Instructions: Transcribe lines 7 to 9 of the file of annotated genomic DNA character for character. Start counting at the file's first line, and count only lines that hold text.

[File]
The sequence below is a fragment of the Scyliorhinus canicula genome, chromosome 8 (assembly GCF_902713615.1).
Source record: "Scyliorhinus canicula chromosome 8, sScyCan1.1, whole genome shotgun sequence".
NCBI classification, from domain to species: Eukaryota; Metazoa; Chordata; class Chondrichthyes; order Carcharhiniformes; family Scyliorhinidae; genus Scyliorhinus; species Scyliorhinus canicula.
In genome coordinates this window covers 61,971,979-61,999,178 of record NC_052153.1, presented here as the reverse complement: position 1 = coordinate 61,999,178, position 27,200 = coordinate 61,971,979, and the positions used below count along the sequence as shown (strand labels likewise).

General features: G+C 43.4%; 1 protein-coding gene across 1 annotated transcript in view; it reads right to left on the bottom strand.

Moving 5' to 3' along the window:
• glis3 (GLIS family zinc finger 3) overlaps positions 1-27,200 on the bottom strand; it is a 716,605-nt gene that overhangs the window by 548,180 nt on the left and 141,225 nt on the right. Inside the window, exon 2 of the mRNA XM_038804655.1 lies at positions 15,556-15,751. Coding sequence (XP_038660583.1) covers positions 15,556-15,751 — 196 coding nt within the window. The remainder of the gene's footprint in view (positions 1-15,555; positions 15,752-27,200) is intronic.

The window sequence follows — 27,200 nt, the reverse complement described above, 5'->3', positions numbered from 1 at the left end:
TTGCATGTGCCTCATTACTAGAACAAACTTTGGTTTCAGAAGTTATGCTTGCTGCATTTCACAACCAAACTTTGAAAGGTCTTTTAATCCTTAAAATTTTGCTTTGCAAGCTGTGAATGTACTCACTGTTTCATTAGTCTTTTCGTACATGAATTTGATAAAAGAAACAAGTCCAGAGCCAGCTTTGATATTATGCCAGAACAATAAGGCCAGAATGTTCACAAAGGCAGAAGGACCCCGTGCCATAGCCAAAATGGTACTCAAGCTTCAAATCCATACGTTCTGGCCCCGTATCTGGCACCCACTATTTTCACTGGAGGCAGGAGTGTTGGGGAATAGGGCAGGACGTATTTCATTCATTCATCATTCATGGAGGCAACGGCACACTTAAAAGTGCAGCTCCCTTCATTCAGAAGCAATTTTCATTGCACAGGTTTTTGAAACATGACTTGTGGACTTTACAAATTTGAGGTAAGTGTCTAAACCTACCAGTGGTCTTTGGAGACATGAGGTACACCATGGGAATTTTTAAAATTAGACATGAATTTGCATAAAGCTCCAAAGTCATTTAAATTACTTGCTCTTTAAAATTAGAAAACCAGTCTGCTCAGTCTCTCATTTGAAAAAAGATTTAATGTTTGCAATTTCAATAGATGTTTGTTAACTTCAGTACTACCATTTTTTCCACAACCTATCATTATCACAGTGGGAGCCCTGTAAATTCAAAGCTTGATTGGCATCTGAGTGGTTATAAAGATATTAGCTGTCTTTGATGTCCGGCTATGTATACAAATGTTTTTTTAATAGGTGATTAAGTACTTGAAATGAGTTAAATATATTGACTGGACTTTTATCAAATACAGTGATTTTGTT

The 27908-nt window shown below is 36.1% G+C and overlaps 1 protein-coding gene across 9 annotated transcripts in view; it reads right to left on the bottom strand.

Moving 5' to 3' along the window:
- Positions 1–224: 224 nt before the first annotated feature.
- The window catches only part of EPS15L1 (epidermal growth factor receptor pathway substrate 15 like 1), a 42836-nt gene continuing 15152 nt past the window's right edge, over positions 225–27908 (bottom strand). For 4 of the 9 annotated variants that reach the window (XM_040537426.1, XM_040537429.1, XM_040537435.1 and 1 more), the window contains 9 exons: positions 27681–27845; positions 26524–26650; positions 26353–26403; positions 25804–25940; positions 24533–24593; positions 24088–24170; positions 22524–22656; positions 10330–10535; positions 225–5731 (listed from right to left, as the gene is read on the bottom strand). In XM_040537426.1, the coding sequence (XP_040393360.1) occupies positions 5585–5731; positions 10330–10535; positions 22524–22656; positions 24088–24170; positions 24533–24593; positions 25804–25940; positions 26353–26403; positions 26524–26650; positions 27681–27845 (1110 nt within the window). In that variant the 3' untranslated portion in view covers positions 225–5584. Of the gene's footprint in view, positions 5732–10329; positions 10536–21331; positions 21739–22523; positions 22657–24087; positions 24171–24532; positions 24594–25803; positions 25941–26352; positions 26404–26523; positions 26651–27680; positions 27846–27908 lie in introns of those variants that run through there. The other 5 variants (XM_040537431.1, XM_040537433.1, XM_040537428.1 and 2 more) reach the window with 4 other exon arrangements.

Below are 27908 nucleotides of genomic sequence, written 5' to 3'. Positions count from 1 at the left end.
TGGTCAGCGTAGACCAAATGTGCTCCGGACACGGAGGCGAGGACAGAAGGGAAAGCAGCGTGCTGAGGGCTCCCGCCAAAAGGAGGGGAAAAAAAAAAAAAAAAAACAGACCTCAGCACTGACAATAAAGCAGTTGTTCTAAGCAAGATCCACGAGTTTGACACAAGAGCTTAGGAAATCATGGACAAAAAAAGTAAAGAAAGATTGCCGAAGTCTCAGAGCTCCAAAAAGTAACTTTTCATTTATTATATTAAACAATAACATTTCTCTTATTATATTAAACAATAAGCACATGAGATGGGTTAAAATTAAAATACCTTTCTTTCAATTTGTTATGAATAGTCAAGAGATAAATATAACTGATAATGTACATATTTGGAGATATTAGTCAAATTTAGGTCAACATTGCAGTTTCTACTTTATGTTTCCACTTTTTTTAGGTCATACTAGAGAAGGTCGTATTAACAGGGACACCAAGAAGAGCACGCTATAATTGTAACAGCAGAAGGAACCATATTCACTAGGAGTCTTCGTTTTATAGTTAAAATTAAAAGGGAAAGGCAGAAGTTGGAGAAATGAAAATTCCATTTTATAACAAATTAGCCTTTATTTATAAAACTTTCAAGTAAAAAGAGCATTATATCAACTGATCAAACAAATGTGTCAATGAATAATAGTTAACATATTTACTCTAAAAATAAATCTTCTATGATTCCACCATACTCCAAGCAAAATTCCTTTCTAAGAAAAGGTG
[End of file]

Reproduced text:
• glis3 (GLIS family zinc finger 3) overlaps positions 1-27,200 on the bottom strand; it is a 716,605-nt gene that overhangs the window by 548,180 nt on the left and 141,225 nt on the right. Inside the window, exon 2 of the mRNA XM_038804655.1 lies at positions 15,556-15,751. Coding sequence (XP_038660583.1) covers positions 15,556-15,751 — 196 coding nt within the window. The remainder of the gene's footprint in view (positions 1-15,555; positions 15,752-27,200) is intronic.

The window sequence follows — 27,200 nt, the reverse complement described above, 5'->3', positions numbered from 1 at the left end:
TTGCATGTGCCTCATTACTAGAACAAACTTTGGTTTCAGAAGTTATGCTTGCTGCATTTCACAACCAAACTTTGAAAGGTCTTTTAATCCTTAAAATTTTGCTTTGCAAGCTGTGAATGTACTCACTGTTTCATTAGTCTTTTCGTACATGAATTTGATAAAAGAAACAAGTCCAGAGCCAGCTTTGATATTATGCCAGAACAATAAGGCCAGAATGTTCACAAAGGCAGAAGGACCCCGTGCCATAGCCAAAATGGTACTCAAGCTTCAAATCCATACGTTCTGGCCCCGTATCTGGCACCCACTATTTTCACTGGAGGCAGGAGTGTTGGGGAATAGGGCAGGACGTATTTCATTCATTCATCATTCATGGAGGCAACGGCACACTTAAAAGTGCAGCTCCCTTCATTCAGAAGCAATTTTCATTGCACAGGTTTTTGAAACATGACTTGTGGACTTTACAAATTTGAGGTAAGTGTCTAAACCTACCAGTGGTCTTTGGAGACATGAGGTACACCATGGGAATTTTTAAAATTAGACATGAATTTGCATAAAGCTCCAAAGTCATTTAAATTACTTGCTCTTTAAAATTAGAAAACCAGTCTGCTCAGTCTCTCATTTGAAAAAAGATTTAATGTTTGCAATTTCAATAGATGTTTGTTAACTTCAGTACTACCATTTTTTCCACAACCTATCATTATCACAGTGGGAGCCCTGTAAATTCAAAGCTTGATTGGCATCTGAGTGGTTATAAAGATATTAGCTGTCTTTGATGTCCGGCTATGTATACAAATGTTTTTTTAATAGGTGATTAAGTACTTGAAATGAGTTAAATATATTGACTGGACTTTTATCAAATACAGTGATTTTGTT